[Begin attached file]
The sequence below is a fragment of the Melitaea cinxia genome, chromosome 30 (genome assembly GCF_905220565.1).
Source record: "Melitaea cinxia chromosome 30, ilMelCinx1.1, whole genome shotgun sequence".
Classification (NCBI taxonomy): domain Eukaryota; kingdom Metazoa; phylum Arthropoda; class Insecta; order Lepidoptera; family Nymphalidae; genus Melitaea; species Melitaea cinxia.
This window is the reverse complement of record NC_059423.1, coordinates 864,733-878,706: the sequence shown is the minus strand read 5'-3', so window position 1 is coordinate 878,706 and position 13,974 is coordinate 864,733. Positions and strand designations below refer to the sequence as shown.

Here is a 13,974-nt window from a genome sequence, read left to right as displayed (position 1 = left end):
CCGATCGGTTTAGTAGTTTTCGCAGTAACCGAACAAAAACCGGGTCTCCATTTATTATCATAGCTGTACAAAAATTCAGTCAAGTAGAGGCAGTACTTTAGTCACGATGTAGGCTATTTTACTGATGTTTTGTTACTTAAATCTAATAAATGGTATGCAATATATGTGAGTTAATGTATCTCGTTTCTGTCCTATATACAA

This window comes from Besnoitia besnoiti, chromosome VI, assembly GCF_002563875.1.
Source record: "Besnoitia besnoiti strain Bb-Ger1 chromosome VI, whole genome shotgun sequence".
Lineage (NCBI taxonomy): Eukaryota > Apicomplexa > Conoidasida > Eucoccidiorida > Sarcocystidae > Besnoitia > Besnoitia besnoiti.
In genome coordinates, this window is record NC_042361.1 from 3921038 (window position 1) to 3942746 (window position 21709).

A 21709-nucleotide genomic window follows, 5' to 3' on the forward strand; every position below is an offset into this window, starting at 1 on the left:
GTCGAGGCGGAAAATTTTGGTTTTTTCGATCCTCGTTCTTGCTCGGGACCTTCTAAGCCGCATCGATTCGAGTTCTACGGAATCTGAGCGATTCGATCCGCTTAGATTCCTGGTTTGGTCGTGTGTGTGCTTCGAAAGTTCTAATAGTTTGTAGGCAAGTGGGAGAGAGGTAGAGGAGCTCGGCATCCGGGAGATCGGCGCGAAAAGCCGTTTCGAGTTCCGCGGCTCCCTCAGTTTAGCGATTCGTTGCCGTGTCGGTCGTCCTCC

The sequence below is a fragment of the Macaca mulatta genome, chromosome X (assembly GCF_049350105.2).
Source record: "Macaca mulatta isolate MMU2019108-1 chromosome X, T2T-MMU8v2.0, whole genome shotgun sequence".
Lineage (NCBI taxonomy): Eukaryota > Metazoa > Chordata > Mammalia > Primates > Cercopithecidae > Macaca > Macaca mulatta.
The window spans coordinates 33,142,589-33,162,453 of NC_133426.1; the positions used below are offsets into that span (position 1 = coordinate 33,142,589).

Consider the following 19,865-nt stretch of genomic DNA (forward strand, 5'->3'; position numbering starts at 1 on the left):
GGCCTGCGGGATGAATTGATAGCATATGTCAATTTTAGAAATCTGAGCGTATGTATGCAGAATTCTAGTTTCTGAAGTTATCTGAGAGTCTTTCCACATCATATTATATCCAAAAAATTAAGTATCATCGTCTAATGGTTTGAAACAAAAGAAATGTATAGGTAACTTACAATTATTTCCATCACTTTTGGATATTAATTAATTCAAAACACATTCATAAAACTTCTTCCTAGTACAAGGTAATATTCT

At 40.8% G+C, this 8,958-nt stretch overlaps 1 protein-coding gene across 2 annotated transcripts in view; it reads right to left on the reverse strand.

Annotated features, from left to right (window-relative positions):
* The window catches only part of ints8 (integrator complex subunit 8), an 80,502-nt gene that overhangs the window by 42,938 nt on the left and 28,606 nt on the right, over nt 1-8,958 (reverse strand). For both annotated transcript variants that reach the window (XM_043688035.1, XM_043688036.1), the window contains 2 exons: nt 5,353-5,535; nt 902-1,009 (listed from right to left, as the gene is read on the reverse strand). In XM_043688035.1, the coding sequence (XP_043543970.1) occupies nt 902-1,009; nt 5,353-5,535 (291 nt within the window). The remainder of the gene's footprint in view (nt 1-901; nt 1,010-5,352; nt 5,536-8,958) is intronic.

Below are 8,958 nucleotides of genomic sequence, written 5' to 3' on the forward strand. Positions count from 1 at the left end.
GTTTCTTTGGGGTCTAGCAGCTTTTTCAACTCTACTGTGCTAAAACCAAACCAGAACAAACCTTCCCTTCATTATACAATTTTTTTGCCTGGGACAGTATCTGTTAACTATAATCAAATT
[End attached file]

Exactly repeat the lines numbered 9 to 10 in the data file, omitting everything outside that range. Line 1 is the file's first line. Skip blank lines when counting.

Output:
Lineage (NCBI taxonomy): Eukaryota > Apicomplexa > Conoidasida > Eucoccidiorida > Sarcocystidae > Besnoitia > Besnoitia besnoiti.
In genome coordinates, this window is record NC_042361.1 from 3921038 (window position 1) to 3942746 (window position 21709).